The Mediating Power of Distribution

As a mediating process, distribution, especially in film culture, is a site of power. “It determines what films we see, and when and how we see them. Crucially, it also determines what we do not see. Distribution, then, is about cultural power, about the regulation, provision, and denial of audiovisual content.” (Lobato, 2009) As Garnham points out, distribution “is the key locus of power and profit” (Garnham, 1990, p. 162).

This power comes into play especially when distribution is controlled by a limited group. In the presence of such control, the freedom of choice of the public is reduced. In this regard, Pardo and Sánchez-Tabernero (2012) point to the dangers of both horizontal and vertical integrations. On the one hand, horizontal integration permits the creation of oligopolies and a consequent abuse of power. Such abuse could lead to such practices like zoning, block booking or blind bidding, through which the distributor imposes on the exhibitor what films are shown and when. On the other hand, the control of production, distribution and exhibition by a few companies, through vertical integration, makes it difficult for a new competitor to enter into the market.

Distribution as a Channel for Feedback

Distribution is, however, not just a one-way supply process; it also involves an informational loop:

Not only does distribution bring news, entertainment and advertising to audiences; it is also a feedback loop. The cash flow returning to producers is not merely money: it is also vital data confirming the performance of products in the marketplace, and thereby shaping both the future handling of the current product and what further products will be commissioned. (Cubitt, 2005, p. 202)

Harbord (2002) lists distribution among the “practices that shape the flow of film,” adding that “These are more than mediating processes suturing the path between supply and demand. The structures, patterns and formations produced by these practices in part inform production and shape consumption in a circle that never quite connects” (p. 5).

Compared with the two poles of production and consumption, between which it mediates, distribution is more open to regulation. In this regard, it is not uncommon for states to promote distribution, through subsidies to the cultural industries, or to limit it through protectionist measures.

Informal Distribution Systems

Lobato (2009) contrasts mainstream film distribution with what he terms “ephemeral and subterranean systems of circulation that are less frequently studied by film scholars – media piracy, straight-to-video distribution, diasporic networks, and so on” (p. 3). He presents these informal distribution networks as viable options to the standard film distribution routine. In Lobato’s subcinema model, he highlights “the influence that circulatory networks wield on reception, the social and cultural specificities of informal modes of distribution, and the textual changes that occur as films circulate in informal markets. Lobato speaks of the need for policymakers to take informal circulation into consideration and points, as example, to the extreme effectiveness of subcinematic distribution in the dissemination of a nation’s image. Nevertheless, he does recognise that this informal distribution “will not be helpful in realising many of the objectives of national cultural policy” (Lobato, 2009, p. 252).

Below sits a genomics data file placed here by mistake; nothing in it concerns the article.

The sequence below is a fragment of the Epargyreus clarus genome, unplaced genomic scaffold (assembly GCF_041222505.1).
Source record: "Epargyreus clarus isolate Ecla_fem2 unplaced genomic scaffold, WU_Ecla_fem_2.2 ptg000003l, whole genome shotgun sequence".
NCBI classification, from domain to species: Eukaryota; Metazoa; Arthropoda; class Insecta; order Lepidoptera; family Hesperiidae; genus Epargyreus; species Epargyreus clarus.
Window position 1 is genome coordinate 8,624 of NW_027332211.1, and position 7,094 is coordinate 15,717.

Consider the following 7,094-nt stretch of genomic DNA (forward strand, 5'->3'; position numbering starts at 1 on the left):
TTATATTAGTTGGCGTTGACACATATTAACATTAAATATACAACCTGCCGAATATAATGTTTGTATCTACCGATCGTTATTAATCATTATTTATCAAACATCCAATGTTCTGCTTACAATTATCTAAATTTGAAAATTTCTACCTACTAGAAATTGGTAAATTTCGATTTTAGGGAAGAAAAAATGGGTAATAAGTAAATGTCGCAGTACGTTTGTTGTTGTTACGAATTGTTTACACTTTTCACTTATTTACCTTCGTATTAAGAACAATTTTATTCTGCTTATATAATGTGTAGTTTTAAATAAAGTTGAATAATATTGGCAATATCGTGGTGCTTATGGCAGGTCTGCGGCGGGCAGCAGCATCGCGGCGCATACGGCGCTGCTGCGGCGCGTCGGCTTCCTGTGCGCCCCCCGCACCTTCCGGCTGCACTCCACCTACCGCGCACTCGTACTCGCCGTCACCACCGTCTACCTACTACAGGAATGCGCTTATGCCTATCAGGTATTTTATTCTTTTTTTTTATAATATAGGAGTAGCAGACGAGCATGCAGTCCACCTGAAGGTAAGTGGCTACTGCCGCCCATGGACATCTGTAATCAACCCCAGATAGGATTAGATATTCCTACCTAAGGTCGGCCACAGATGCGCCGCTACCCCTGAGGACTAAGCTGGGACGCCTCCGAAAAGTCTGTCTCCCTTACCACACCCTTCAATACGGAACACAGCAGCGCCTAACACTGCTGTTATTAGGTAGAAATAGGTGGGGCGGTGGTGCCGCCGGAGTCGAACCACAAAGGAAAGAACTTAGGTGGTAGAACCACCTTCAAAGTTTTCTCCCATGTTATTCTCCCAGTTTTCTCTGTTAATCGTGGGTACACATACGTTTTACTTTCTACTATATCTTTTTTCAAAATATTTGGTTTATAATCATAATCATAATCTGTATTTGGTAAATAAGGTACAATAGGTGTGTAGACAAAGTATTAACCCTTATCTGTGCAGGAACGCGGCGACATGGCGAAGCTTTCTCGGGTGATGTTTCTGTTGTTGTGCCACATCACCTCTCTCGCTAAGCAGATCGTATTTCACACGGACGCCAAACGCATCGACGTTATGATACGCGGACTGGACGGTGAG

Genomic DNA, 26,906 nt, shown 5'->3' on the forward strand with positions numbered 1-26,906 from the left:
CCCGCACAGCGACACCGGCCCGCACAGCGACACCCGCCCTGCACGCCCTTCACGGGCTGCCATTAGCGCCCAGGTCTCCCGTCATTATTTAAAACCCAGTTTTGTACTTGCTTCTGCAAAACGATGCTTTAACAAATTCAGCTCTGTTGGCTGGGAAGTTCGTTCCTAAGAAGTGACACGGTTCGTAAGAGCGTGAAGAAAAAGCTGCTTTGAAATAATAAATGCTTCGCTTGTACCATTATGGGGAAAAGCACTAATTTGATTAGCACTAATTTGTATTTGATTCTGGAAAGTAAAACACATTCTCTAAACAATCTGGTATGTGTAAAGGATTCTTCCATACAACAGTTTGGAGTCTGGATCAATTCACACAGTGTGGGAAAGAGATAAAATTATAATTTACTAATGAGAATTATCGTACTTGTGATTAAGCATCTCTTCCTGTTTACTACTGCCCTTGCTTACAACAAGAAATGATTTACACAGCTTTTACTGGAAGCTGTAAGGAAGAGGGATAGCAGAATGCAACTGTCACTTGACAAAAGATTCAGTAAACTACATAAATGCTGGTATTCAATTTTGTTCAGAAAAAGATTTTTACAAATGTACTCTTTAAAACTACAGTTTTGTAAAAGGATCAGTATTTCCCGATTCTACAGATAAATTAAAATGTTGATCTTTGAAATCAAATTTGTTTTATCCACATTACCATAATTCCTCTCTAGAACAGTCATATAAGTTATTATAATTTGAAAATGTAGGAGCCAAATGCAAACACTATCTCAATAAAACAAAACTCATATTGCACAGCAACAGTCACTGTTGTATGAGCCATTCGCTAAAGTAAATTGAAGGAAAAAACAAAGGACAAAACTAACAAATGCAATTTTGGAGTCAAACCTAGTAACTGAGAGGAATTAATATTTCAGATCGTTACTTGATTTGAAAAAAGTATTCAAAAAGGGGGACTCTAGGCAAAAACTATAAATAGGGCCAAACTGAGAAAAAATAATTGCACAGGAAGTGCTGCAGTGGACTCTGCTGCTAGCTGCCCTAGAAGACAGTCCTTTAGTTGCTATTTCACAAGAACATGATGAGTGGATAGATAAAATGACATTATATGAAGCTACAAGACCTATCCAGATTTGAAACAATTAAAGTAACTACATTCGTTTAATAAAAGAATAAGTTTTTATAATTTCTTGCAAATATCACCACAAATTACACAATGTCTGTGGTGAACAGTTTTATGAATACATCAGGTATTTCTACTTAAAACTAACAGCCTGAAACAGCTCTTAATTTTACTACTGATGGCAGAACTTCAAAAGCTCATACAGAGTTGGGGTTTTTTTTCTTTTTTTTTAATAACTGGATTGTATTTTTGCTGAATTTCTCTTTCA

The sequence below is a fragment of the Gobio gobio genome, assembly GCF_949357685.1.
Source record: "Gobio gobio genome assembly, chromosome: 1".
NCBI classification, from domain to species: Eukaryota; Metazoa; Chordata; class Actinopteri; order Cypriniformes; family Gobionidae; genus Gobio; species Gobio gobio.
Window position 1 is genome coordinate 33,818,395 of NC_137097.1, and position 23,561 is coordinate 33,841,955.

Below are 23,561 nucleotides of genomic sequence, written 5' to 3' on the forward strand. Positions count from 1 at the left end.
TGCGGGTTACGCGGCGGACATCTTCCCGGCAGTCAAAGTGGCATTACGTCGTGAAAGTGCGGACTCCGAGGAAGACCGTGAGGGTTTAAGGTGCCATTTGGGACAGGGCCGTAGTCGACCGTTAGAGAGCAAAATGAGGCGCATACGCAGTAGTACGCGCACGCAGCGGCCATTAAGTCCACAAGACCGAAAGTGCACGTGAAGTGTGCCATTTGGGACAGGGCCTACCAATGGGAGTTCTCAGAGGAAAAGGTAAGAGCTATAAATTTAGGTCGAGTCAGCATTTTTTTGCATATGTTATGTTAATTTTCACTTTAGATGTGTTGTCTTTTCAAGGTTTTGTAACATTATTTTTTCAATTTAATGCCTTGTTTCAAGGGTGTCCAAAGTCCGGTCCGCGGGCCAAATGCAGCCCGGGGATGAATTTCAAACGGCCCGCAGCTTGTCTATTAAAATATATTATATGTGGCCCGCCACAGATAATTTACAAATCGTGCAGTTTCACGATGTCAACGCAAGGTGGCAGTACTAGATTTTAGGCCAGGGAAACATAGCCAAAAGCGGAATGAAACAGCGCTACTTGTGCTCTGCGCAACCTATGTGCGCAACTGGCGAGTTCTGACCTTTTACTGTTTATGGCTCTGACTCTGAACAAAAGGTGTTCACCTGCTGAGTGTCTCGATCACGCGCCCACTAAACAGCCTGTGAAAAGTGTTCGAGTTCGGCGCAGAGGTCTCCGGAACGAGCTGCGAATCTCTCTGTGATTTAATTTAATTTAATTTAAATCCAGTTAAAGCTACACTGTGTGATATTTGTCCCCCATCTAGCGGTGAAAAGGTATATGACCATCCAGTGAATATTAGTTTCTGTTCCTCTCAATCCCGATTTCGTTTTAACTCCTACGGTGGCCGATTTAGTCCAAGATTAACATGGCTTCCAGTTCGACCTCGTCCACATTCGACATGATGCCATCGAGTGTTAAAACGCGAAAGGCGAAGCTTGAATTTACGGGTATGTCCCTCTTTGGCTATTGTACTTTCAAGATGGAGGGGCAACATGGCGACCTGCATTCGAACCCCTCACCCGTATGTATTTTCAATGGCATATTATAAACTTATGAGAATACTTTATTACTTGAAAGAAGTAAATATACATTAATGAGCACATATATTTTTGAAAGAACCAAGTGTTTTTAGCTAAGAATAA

However, although the informal distribution network might be effective in terms of providing a wide spread for audiovisual products, it is hardly recommendable as an effective economic model. The informality that facilitates easy movement and spread is the very factor that undermines profitability due to the lack of adequate accountability. As Lobato himself puts it, the market “cannot guarantee the return of revenues to producers” (Lobato, 2010). This lack of return will effectively break the feedback loop between the producer and the consumer. An element of instability is thus introduced that brings continuity into question.

Distribution for the Nigerian Video Film

These considerations are relevant for the study of distribution in the Nigerian film industry. It is widely recognised that distribution is a key problem of this industry, which has largely depended on an informal distribution system. This system has been “a success in its ability to spread Nollywood as a cultural product” enriching many along the way (Miller, 2012, p. 131). However, the sustainability of this success is dependent on the formalization of its distribution network. It is hoped that the various moves towards this end, such as the development of strong cinema chains will yield the due fruit. Works Cited

Cubitt, S. (2005). Distribution and Media Flows. Cultural Politics, 1(2), 193-214.

Garnham, N. (1990). Capitalism and Communication. (F. Inglis, Ed.) London; Newbury Park; Delhi: Sage Publications.

Harbord, J. (2002). Film Culture. London: Thousand Oaks: Sage Publications.

Lobato, R. (2009). Subcinema: Mapping Informal Film Distribution. Unpublished doctoral thesis, School of Culture and Communication, The University of Melbourne.

Lobato, R. (2010). Creative Industries and Informal Economies. International Journal of Cultural Studies, 13(4), 337-354.

Miller, J. (2012). Global Nollywood: The Nigerian Movie Industry and Alternative Global Networks in Production and Distribution. Global Media and Communication, 8(2), 117-133


Pardo, A., & Sánchez-Tabernero, A. (2012). Effects of Market Concentration in Theatrical Distribution: The Case of the Big Five Western European Countries. International Journal on Media Management, 14(1), 51-71.

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